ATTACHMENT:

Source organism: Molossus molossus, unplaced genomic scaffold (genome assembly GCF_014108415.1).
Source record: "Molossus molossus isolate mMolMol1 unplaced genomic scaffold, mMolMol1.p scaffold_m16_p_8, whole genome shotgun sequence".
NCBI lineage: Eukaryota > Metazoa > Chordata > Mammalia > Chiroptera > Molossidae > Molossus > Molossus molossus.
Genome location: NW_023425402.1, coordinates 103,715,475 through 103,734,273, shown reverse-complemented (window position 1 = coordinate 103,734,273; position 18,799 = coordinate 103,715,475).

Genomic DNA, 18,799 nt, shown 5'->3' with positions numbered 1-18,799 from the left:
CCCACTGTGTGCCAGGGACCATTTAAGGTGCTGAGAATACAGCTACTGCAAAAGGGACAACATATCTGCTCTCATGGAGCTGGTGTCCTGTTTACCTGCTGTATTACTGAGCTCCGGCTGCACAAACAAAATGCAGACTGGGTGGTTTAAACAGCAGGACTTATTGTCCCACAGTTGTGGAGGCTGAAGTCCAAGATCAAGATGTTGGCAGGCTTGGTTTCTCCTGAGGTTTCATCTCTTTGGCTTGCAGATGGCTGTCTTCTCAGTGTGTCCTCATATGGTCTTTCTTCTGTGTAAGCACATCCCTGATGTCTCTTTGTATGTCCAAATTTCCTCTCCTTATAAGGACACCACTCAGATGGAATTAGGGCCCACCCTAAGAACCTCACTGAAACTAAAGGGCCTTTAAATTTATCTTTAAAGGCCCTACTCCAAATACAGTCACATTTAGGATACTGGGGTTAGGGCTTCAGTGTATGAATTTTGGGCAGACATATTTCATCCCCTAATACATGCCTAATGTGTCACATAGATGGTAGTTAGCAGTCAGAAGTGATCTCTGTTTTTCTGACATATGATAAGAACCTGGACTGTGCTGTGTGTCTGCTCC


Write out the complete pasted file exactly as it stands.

Source organism: Molossus molossus, unplaced genomic scaffold (genome assembly GCF_014108415.1).
Source record: "Molossus molossus isolate mMolMol1 unplaced genomic scaffold, mMolMol1.p scaffold_m16_p_8, whole genome shotgun sequence".
NCBI lineage: Eukaryota > Metazoa > Chordata > Mammalia > Chiroptera > Molossidae > Molossus > Molossus molossus.
Genome location: NW_023425402.1, coordinates 103,715,475 through 103,734,273, shown reverse-complemented (window position 1 = coordinate 103,734,273; position 18,799 = coordinate 103,715,475).

Genomic DNA, 18,799 nt, shown 5'->3' with positions numbered 1-18,799 from the left:
CCCACTGTGTGCCAGGGACCATTTAAGGTGCTGAGAATACAGCTACTGCAAAAGGGACAACATATCTGCTCTCATGGAGCTGGTGTCCTGTTTACCTGCTGTATTACTGAGCTCCGGCTGCACAAACAAAATGCAGACTGGGTGGTTTAAACAGCAGGACTTATTGTCCCACAGTTGTGGAGGCTGAAGTCCAAGATCAAGATGTTGGCAGGCTTGGTTTCTCCTGAGGTTTCATCTCTTTGGCTTGCAGATGGCTGTCTTCTCAGTGTGTCCTCATATGGTCTTTCTTCTGTGTAAGCACATCCCTGATGTCTCTTTGTATGTCCAAATTTCCTCTCCTTATAAGGACACCACTCAGATGGAATTAGGGCCCACCCTAAGAACCTCACTGAAACTAAAGGGCCTTTAAATTTATCTTTAAAGGCCCTACTCCAAATACAGTCACATTTAGGATACTGGGGTTAGGGCTTCAGTGTATGAATTTTGGGCAGACATATTTCATCCCCTAATACATGCCTAATGTGTCACATAGATGGTAGTTAGCAGTCAGAAGTGATCTCTGTTTTTCTGACATATGATAAGAACCTGGACTGTGCTGTGTGTCTGCTCC